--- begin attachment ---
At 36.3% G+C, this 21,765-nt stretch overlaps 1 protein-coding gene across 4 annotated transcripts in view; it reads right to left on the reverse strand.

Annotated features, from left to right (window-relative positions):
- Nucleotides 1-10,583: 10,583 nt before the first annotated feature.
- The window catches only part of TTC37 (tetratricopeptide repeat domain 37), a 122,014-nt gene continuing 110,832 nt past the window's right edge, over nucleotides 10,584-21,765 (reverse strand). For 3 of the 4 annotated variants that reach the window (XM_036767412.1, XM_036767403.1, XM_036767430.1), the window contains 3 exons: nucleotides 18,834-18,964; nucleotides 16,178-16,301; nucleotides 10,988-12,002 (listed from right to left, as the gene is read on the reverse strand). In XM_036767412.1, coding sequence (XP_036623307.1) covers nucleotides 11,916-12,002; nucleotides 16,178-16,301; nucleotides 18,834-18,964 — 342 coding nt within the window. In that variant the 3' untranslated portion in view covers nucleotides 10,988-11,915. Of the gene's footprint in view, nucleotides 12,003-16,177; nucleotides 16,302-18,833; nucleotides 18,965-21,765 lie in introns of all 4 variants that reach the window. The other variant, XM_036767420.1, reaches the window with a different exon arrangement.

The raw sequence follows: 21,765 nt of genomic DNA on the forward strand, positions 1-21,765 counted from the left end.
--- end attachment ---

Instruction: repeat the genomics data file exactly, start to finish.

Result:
At 36.3% G+C, this 21,765-nt stretch overlaps 1 protein-coding gene across 4 annotated transcripts in view; it reads right to left on the reverse strand.

Annotated features, from left to right (window-relative positions):
- Nucleotides 1-10,583: 10,583 nt before the first annotated feature.
- The window catches only part of TTC37 (tetratricopeptide repeat domain 37), a 122,014-nt gene continuing 110,832 nt past the window's right edge, over nucleotides 10,584-21,765 (reverse strand). For 3 of the 4 annotated variants that reach the window (XM_036767412.1, XM_036767403.1, XM_036767430.1), the window contains 3 exons: nucleotides 18,834-18,964; nucleotides 16,178-16,301; nucleotides 10,988-12,002 (listed from right to left, as the gene is read on the reverse strand). In XM_036767412.1, coding sequence (XP_036623307.1) covers nucleotides 11,916-12,002; nucleotides 16,178-16,301; nucleotides 18,834-18,964 — 342 coding nt within the window. In that variant the 3' untranslated portion in view covers nucleotides 10,988-11,915. Of the gene's footprint in view, nucleotides 12,003-16,177; nucleotides 16,302-18,833; nucleotides 18,965-21,765 lie in introns of all 4 variants that reach the window. The other variant, XM_036767420.1, reaches the window with a different exon arrangement.

The raw sequence follows: 21,765 nt of genomic DNA on the forward strand, positions 1-21,765 counted from the left end.